46 Results for 'Cell Engineering'
HarborSite: Precise and Efficient Gene Editing for Next-Generation Gene Therapies
The HarborSite next-generation gene therapy platform enables integration of therapeutic genes into genomic safe harbors using highly specific and efficient recombinases to enable more predictable, safe and durable gene therapies.
Plastivores: Plastic-Degrading Super-Microbes and Enzymes
The Plastic Degradation project identifies microbes from natural sources that have a low-level ability to degrade multiple types of plastic. In the laboratory, with the help of synthetic biology, those microbes then are evolved into much more effective plastic-eating microbes that, in the future, could be globally deployed to decompose plastic waste.
Human Ovarian Organoids to Improve Women’s Health
Gameto is using the Wyss Institute’s fully human ovarian organoid technology to solve the global problem of rising infertility by making IVF safer, cheaper, and more accessible.
Ichor: Reversing Aging
Ichor is addressing multiple age-related diseases by identifying genetic interventions that reprogram old cells to a younger state. Therapies based on these interventions could improve survival for cancer patients and long-term cardiovascular and neurological health.
Engineered Live Biotherapeutic Product (eLBP) to Protect the Microbiome from Antibiotics
eLBP is a safe and cost-effective therapeutic for patients treated with beta-lactam antibiotics that safeguards against the loss of health-essential microbes while preventing the development and spread of antibiotic resistance.
SomaCode: Getting Cell Therapies Where They Need to Go
SomaCode is solving the problem of cell therapy delivery by identifying unique molecular “zip codes” for disease and engineering cells to home to those zip codes, making cell therapies safer and more effective.
Video/AnimationGenetic & Cellular Engineering w/ David Schaffer & Samir Mitragotri – BIOS RoundtableSamir Mitragotri is a Core Faculty member at the Wyss Institute and the Hiller Professor of Bioengineering & Hansjorg Wyss Professor of Biologically Inspired Engineering at Harvard SEAS. David Schaffer is Professor at UC Berkeley & Director at BBH. The two discuss Genetic and Cellular Engineering, with a focus on delivery challenges.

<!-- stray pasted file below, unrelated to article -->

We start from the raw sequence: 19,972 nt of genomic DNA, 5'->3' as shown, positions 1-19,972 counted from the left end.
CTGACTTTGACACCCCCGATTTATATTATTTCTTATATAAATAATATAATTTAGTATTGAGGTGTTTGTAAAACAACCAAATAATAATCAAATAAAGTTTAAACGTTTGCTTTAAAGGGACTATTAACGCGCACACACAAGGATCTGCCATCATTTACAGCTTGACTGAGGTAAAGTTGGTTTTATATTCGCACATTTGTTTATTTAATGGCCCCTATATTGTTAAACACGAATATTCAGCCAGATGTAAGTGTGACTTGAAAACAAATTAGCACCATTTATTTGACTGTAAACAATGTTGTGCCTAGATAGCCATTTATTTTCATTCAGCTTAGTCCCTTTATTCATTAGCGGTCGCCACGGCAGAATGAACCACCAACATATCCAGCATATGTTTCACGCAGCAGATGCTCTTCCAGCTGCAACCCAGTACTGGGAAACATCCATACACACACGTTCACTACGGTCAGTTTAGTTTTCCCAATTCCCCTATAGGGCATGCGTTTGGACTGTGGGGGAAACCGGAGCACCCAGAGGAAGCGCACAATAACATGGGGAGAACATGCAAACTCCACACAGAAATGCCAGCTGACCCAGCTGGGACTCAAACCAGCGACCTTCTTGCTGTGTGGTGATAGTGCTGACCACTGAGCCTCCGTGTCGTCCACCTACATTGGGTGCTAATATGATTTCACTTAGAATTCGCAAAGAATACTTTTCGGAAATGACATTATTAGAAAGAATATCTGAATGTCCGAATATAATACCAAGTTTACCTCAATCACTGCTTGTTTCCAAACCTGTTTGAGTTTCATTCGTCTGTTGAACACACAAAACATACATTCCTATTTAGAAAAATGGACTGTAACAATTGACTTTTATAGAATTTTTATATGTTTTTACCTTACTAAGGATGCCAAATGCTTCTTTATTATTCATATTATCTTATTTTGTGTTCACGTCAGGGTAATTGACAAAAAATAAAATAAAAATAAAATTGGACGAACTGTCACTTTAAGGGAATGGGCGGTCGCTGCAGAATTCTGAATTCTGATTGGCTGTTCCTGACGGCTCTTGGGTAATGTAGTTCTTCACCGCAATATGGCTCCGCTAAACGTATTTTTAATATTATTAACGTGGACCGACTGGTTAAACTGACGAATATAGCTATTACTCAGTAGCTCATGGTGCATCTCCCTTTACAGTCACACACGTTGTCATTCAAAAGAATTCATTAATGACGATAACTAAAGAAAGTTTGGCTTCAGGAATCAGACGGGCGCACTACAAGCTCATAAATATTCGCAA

Audio/PodcastReimagining Infertility – An Interview with Christian KrammeChristian Kramme imagines a world where all people can have a child on their own time frame. Such “reproductive autonomy” is not the case today – infertility is a growing problem worldwide, and existing treatments like IVF are incredibly taxing on women’s bodies and too expensive for most of the global population to access. Listen...
Video/AnimationSeed-dependent crisscross DNA-origami slatsThis animation explains how the newly invented crisscross origami method can be used to build functionalized micron-scale DNA megastructures composed of many unique DNA origami “slats,” each with their own complexity and interactive properties. Credit: Wyss Institute at Harvard University
Video/AnimationSomaCode: GPS for Cell TherapyJust like zip codes help drivers navigate to specific addresses using a GPS system, the molecular ‘zip codes’ identified via the SomaCode platform can be used to deliver cell therapies to their specific targets in the human body, increasing the therapies’ efficacy and reducing side effects. Credit: Wyss Institute at Harvard University
Video/AnimationeToehold: an RNA-detecting control element for use in RNA therapeutics, diagnostics and cell therapiesThis animation shows an example of an eToehold that detects and signals the presence of a specific viral RNA in a human cell. After the virus has injected its RNA into a host cell, the RNA acts as a “trigger RNA” by binding to a complementary sequence within the eToehold specifically engineered for its detection....
Video/AnimationCirce: Using Microbes to Make Biodegradable ProductsCurrent manufacturing methods release harmful greenhouse gases and pollution, and many of the products produced do not biodegrade, damaging our ecosystems even further. What if we could turn greenhouse gases into biodegradable products? Researchers at the Wyss Institute are using synthetic biology to make this a reality. Credit: Wyss Institute at Harvard University
Nov 17 → 18, 2016
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VIB’s Tools and Technologies meetings provide a forum for top academic speakers and scientists from both established and emerging companies to present their latest scientific achievements and exciting technological solutions. The first edition of Advances in Cell Engineering, Imaging and Screening will bring together some of the most highly regarded Academics and Companies in the...